The hearing disposition concluded, however, by interpreting rule 6 of article II of the Retailers' Occupation Tax Act (promulgated by the Department in 1969 pursuant to section 12 of the Retailers' Occupation Tax Act (Ill. Rev. Stat. 1969, ch. 120, par. 451)) to bar the exemption because the intake side was not a physical component of the pollution control facilities at the plant. That rule provides that:"This exemption includes not only the pollution control equipment itself, but also replacement parts therefor, but does not extend to chemicals used in any such equipment, to fuel used in operating any such equipment nor to any other tangible personal property which may be used in some way in connection with such equipment, but which is not made a physical component part of the equipment itself." (Emphasis added.)
The enabling legislation (Ill. Rev. Stat. 1969, ch. 120, par. 451) authorizes the Department to make, promulgate and enforce reasonable rules and regulations relating to the administration and enforcement of the provisions of the Retailers' Occupation Tax Act. The rule merely interprets the scope of the statutory exemption provision and as such it is entitled to some respect as an administrative interpretation of the statute, but it is not binding on the courts. See Oscar L. Paris Co. v. Lyons (1956), 8 Ill. 2d 590, 597-98; Terrace Carpet Co. v. Department of Revenue (1977), 46 Ill. App.3d 84, 90.
Administrative rules can neither limit nor extend the *248 scope of a statute. (Standard Oil Co. v. Department of Finance (1943), 383 Ill. 136, 140.) Rule 6 is unduly restrictive in light of the statutory language and must yield to the extent it means that the intake system can be considered a pollution control facility only if it is physically attached to the exhaust and dust collector segments of the facility. The exemption applies not only to systems "used or intended for the primary purpose of eliminating, preventing, or reducing air and water pollution" but to systems "appurtenant thereto" as well. (Ill. Rev. Stat. 1975, ch. 120, pars. 439.2a, 440a.) The unrefuted evidence indicated that the intake side was essential to the operation of the exhaust side which removed the pollutants to the dust collectors. It is abundantly clear that the intake system is appurtenant, i.e., appropriate or accessory to the pollution control facility. (Webster's Third New International Dictionary 107 (1971).) The intake system is an integral part of the mechanism necessary to bring the dust to the collectors and prevent its dispersal into the outside atmosphere. It is irrelevant under the statutory provision that the intake system is not physically attached to the exhaust system or the dust collectors, and the administrative rule to the contrary is void.
The system falls within the tax exemption for "any system * * * used or intended for the primary purpose of eliminating" air pollution (Ill. Rev. Stat. 1975, ch. 120, pars. 439.2a, 440a). Du-Mont is not barred from receiving the benefit of the tax exemption because of testimony that the reason for installing the ventilation system was that the dust made it impossible for maintenance people and others to remain in the work area for even short periods of time without special air equipment. Du-Mont's motive for installing the system had no bearing on the primary purpose for which the system was intended and used: to remove pollutants from the foundry and prevent *249 their dispersal into the outside atmosphere. Illinois Cereal Mills, Inc. v. Department of Revenue (1976), 37 Ill. App.3d 379, relied upon by the Department, is clearly distinguishable. There the plaintiff replaced polluting coal-fired boilers with less polluting gas-fired boilers in order to meet environmental protection requirements. The appellate court held the plaintiff was not entitled to the exemption because the primary purpose of the gas-fired boilers was to produce heat needed for the manufacturing or processing of a product rather than to abate pollution caused by the plant operation. By contrast, the hearing disposition here concluded that the intake system was an integral part of the ventilation system used to remove pollutants from the foundry. While the intake side could not alone remove contaminants from the air, the ventilation system, of which it was a part, could. The system included an intake segment, an exhaust segment, and a dust collector which prevented the release into the air outside the foundry of contaminants removed from the work areas.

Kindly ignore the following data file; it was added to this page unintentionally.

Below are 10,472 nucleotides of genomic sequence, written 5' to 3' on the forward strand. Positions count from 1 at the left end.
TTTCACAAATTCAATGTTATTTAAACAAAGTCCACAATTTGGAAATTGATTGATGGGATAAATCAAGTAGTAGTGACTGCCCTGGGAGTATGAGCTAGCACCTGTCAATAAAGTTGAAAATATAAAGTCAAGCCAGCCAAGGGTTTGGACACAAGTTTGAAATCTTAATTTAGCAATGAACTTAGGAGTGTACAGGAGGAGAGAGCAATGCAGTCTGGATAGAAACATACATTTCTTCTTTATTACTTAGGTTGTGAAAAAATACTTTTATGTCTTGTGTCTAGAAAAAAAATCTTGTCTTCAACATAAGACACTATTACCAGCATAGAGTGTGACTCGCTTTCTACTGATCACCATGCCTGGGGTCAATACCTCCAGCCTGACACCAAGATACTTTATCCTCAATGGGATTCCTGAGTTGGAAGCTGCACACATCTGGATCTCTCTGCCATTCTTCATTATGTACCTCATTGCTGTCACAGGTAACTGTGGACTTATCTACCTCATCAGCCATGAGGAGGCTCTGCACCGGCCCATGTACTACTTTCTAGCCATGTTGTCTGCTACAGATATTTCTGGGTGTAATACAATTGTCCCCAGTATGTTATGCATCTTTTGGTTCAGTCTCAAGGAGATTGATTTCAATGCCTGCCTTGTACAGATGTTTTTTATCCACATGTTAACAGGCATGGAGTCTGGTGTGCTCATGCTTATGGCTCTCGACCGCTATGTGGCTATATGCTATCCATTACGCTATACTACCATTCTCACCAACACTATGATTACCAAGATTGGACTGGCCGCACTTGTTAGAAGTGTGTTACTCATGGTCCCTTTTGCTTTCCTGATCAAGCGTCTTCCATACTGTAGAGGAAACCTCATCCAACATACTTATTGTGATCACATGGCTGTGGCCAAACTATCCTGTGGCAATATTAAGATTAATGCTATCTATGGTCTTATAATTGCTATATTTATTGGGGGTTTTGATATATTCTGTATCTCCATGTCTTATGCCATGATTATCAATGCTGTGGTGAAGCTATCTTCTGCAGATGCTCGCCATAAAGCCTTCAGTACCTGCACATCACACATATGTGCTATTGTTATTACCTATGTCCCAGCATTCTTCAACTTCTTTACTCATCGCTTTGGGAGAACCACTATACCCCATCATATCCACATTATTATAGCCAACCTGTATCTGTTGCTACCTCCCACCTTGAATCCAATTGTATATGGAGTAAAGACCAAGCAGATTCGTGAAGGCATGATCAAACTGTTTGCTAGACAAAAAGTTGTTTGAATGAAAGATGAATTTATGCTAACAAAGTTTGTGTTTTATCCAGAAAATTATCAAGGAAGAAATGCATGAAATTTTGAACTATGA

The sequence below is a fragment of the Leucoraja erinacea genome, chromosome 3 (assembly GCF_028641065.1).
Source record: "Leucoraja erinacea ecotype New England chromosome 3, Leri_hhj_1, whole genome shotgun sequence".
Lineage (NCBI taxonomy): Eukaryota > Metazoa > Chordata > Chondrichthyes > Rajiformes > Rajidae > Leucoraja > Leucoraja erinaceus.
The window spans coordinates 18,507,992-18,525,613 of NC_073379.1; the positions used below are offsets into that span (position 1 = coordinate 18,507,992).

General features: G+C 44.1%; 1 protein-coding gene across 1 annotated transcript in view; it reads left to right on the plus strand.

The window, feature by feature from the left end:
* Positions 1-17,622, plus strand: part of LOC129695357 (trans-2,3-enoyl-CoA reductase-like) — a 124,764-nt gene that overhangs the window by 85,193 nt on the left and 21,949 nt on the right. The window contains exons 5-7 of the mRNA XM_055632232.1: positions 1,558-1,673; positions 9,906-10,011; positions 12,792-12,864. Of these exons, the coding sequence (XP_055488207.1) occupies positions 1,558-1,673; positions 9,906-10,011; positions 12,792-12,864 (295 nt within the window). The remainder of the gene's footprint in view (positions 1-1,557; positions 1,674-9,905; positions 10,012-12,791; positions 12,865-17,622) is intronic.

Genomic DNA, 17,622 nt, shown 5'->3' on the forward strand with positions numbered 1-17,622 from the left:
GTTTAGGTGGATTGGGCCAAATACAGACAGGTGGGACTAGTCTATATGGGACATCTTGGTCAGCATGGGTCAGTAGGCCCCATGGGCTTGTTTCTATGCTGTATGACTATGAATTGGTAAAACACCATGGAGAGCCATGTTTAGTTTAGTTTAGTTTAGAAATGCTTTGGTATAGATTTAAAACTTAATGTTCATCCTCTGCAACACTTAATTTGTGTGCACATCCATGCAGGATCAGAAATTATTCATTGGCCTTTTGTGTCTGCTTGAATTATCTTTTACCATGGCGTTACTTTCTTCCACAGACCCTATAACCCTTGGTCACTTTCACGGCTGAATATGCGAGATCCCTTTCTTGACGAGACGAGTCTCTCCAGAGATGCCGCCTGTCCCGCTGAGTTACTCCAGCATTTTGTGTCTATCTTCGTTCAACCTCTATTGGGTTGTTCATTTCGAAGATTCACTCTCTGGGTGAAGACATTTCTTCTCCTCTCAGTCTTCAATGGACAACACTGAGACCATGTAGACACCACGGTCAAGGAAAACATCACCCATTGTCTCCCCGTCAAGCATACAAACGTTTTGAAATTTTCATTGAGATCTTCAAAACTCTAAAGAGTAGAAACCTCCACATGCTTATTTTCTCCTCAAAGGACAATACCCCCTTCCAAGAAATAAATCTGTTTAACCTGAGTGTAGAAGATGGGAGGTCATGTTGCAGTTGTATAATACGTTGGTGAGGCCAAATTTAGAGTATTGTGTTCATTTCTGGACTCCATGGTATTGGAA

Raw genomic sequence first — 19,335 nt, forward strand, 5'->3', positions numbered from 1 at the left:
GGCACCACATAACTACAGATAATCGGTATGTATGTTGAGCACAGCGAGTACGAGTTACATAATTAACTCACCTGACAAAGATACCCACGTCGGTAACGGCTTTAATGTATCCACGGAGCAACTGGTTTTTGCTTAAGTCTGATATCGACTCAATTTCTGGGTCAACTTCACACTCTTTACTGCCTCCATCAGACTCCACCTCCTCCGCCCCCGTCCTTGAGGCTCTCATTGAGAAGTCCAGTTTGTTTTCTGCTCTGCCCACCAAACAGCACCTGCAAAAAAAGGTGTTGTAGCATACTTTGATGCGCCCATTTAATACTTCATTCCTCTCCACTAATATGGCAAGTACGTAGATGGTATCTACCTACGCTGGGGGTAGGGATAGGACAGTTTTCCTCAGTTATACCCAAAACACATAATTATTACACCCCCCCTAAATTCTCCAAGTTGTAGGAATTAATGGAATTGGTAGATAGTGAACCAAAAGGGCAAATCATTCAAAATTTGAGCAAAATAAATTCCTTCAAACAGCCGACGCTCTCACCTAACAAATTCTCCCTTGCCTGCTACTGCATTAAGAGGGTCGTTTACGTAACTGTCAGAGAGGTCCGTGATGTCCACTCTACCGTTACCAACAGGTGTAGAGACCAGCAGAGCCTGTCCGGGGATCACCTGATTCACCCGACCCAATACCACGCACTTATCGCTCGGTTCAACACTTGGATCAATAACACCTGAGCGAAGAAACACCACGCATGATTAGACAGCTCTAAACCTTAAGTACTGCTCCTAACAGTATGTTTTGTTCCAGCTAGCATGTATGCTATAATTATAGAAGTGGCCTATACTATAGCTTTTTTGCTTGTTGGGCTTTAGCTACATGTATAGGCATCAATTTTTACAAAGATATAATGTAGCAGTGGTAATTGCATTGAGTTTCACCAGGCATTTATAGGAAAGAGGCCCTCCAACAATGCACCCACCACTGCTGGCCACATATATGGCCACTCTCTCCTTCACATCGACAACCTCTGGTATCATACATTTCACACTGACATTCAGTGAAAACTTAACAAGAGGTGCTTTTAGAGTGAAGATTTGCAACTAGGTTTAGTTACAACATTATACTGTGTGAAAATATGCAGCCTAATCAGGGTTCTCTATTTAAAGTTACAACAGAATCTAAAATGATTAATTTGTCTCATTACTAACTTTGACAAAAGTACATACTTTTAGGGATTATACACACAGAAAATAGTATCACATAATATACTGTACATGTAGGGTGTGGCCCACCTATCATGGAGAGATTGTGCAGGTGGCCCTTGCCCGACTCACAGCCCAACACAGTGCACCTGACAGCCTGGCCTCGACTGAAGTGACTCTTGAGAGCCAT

The Department contends that Du-Mont presented no evidence as to reasons for installing intake systems serving the middle area of the plant and is thus entitled to no exemption for those segments. However, William Williams, vice president of Du-Mont and a mechanical engineer, testified that the air system served "approximately the middle portion of the Caterpillar plant including Pit Two" in which the system was installed to remove dust.
Du-Mont has met its burden of proving that the system fits the exemption. (See Rotary International v. Paschen (1958), 14 Ill. 2d 480, 487.) This conclusion is justified by the evidence presented to and the findings of fact reached by the Department's hearing disposition. Because of our conclusion that Du-Mont is entitled to the exemption since the intake side was a part of the entire ventilation system which removed dust from the foundry *250 and prevented its dispersal into the outside atmosphere, we need not reach the question raised by the Department of whether the exemption applies to systems wholly limited to removing pollutants from inside air. For the foregoing reasons, the judgment of the appellate court is affirmed.